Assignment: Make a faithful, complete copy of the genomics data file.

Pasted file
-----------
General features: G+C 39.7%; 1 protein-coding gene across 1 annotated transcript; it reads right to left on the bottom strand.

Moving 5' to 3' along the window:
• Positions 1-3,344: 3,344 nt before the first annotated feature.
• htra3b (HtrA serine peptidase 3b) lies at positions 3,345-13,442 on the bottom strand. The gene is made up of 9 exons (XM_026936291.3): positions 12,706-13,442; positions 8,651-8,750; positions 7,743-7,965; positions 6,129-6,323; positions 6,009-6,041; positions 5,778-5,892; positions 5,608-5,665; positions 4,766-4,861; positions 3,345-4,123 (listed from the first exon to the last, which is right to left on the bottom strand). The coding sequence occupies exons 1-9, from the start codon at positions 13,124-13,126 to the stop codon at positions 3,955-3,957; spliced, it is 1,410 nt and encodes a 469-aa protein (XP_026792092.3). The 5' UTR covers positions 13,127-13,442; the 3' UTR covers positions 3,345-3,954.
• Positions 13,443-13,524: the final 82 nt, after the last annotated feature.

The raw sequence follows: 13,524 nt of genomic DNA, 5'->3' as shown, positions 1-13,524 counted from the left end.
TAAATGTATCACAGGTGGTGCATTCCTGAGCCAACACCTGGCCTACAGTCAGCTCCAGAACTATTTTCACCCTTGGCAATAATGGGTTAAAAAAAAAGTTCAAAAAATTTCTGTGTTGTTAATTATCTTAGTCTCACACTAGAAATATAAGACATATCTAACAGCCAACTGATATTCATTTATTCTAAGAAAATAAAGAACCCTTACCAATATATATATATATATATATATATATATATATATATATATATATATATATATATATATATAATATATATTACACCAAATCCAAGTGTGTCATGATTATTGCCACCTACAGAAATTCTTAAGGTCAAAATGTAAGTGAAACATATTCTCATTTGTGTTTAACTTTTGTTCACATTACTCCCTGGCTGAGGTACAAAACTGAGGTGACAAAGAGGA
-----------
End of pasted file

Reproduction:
General features: G+C 39.7%; 1 protein-coding gene across 1 annotated transcript; it reads right to left on the bottom strand.

Moving 5' to 3' along the window:
• Positions 1-3,344: 3,344 nt before the first annotated feature.
• htra3b (HtrA serine peptidase 3b) lies at positions 3,345-13,442 on the bottom strand. The gene is made up of 9 exons (XM_026936291.3): positions 12,706-13,442; positions 8,651-8,750; positions 7,743-7,965; positions 6,129-6,323; positions 6,009-6,041; positions 5,778-5,892; positions 5,608-5,665; positions 4,766-4,861; positions 3,345-4,123 (listed from the first exon to the last, which is right to left on the bottom strand). The coding sequence occupies exons 1-9, from the start codon at positions 13,124-13,126 to the stop codon at positions 3,955-3,957; spliced, it is 1,410 nt and encodes a 469-aa protein (XP_026792092.3). The 5' UTR covers positions 13,127-13,442; the 3' UTR covers positions 3,345-3,954.
• Positions 13,443-13,524: the final 82 nt, after the last annotated feature.

The raw sequence follows: 13,524 nt of genomic DNA, 5'->3' as shown, positions 1-13,524 counted from the left end.
TAAATGTATCACAGGTGGTGCATTCCTGAGCCAACACCTGGCCTACAGTCAGCTCCAGAACTATTTTCACCCTTGGCAATAATGGGTTAAAAAAAAAGTTCAAAAAATTTCTGTGTTGTTAATTATCTTAGTCTCACACTAGAAATATAAGACATATCTAACAGCCAACTGATATTCATTTATTCTAAGAAAATAAAGAACCCTTACCAATATATATATATATATATATATATATATATATATATATATATATATATATATATATATATAATATATATTACACCAAATCCAAGTGTGTCATGATTATTGCCACCTACAGAAATTCTTAAGGTCAAAATGTAAGTGAAACATATTCTCATTTGTGTTTAACTTTTGTTCACATTACTCCCTGGCTGAGGTACAAAACTGAGGTGACAAAGAGGA